Cultures of Fear Will Melt

Although bad news makes exciting headlines, good news abounds if you look at the trends and interpret them differently than the so-called experts. Actually, if you believe that only bad news gets into the papers and magazines and newscasts, then you can easily see why doomsaying is always prevalent.

People are finally coming together, outgrowing nationalism, tribalism, and hatred. World music, a "genre" that is actually a smorgasbord from as wide a variety of cultures as possible, has its own charts. Foods from everywhere appear in supermarkets as farmers in New Zealand and Brazil find their way to the world market. And restaurants advertising Kenyan or Nepalese or Guatemalan cuisine show us how to prepare and appreciate the fruits, grains, and vegetables mankind has discovered in its 50 million years on earth.

Some people bemoan the loss of culture as television bedazzles the eyes of natives and we intermix people, thoughts, and ideas amongst clans, but there are two things going on. We are losing various cultures as tribalism disappears. That's just a sad part of the maturation of our species, like a baby tooth falling out or a favored teddy bear finally abandoned as a youth discovers other interests. Yet we won't totally meld into one bland mix of Baywatch and beauty soap. Music hasn't melted into a single unidentifiable mass. Neither will culture. Our airwaves will gradually fill with acting, writing, and advertising from indigenous points of view. Granted, these new world-class cultures won't be identical to the old ones. They'll have additional words from other languages, costumes of synthetic materials, and microwaveable recipes. So what? Culture has always been merely a mass of individuals making do the best they know how and using whatever good ideas come along: Arabic numerals, Latin scientific names, Chinese woks, Aztec petunias, Incan potatoes. And cultures have always come and gone quickly. How old is the "traditional southern belle" or the "classic mariachi band?"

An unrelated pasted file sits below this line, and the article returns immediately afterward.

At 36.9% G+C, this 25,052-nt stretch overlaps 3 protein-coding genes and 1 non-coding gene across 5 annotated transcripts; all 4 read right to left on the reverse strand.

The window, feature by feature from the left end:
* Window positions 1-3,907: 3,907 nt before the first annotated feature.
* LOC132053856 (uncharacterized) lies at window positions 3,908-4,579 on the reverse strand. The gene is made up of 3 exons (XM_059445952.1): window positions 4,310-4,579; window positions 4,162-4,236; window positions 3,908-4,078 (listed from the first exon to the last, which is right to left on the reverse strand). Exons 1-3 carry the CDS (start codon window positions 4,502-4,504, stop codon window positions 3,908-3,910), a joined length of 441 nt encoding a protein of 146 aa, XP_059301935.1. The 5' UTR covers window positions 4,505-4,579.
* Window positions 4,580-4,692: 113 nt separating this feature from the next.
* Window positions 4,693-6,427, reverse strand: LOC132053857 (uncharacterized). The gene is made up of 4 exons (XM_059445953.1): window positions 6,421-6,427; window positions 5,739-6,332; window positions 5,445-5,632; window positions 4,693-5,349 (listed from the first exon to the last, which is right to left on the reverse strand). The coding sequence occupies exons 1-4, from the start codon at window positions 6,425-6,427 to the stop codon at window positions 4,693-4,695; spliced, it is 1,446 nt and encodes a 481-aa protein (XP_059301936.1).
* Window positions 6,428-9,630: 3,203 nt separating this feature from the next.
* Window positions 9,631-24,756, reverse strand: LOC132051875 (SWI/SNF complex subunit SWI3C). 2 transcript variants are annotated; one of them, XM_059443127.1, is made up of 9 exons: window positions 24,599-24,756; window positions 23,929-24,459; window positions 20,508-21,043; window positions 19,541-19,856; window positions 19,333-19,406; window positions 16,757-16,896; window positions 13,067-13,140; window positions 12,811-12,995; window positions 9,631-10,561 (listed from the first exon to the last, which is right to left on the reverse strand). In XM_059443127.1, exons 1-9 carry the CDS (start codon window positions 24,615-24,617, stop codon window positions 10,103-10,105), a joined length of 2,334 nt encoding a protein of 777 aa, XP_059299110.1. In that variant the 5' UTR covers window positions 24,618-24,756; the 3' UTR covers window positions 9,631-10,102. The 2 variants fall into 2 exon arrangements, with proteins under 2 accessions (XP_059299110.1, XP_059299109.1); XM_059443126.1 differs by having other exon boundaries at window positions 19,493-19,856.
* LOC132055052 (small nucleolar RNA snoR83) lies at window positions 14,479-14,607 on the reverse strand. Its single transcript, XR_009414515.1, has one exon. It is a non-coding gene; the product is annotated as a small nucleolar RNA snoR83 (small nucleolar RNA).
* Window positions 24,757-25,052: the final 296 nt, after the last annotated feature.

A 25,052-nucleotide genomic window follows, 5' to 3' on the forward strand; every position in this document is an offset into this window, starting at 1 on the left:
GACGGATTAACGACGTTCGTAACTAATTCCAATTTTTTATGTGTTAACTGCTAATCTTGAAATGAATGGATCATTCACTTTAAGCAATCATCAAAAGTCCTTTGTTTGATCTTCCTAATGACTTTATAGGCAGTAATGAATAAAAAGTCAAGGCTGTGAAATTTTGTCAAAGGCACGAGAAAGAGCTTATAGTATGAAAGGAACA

Another example is how corporations are making national governments passé. This is often construed negatively. Who wants rampant capitalists raping the earth and enslaving consumers? But becoming a worldwide monopolist will be difficult. And people forget just how much power we have with our money. Any multinational is at the mercy of stockholders, and as more individuals join the capitalist march to prosperity, more of that say-so will be in the hands of pensions and group mutual funds run by organizations worried about the ecological and spiritual returns as well as the mundane economic ones.

We will have more power exerted through daily voting with our dollars or yen or rubles than we ever did when voting occasionally for senators or petitioning the king or bribing the dictator's minions.

The worldwide web is also empowering people and diminishing national barriers. Currently, only about 70 million people have e-mail accounts which amounts to less than 2% of humanity. Yet the listservs and on-line discussions are full of cogent, honest discussion about everything anyone can imagine and people present views from across the political, economic, and cultural spectrum. Just wait until 700 million begin talking to each other, or all 6 billion of us post our own web pages. Many moralists bemoan the 700,000 porn sites. I think those are outweighed by all the good scientific info, well-written free software, testimonials about disease cures, and thought-provoking analyses. There's always good with bad, and I'll ignore the porn if the sharing on the informational web brings people together.

Problems still abound, but they aren't calamities. They are just growing pains as tribes, clans, and nations knit into a single human race.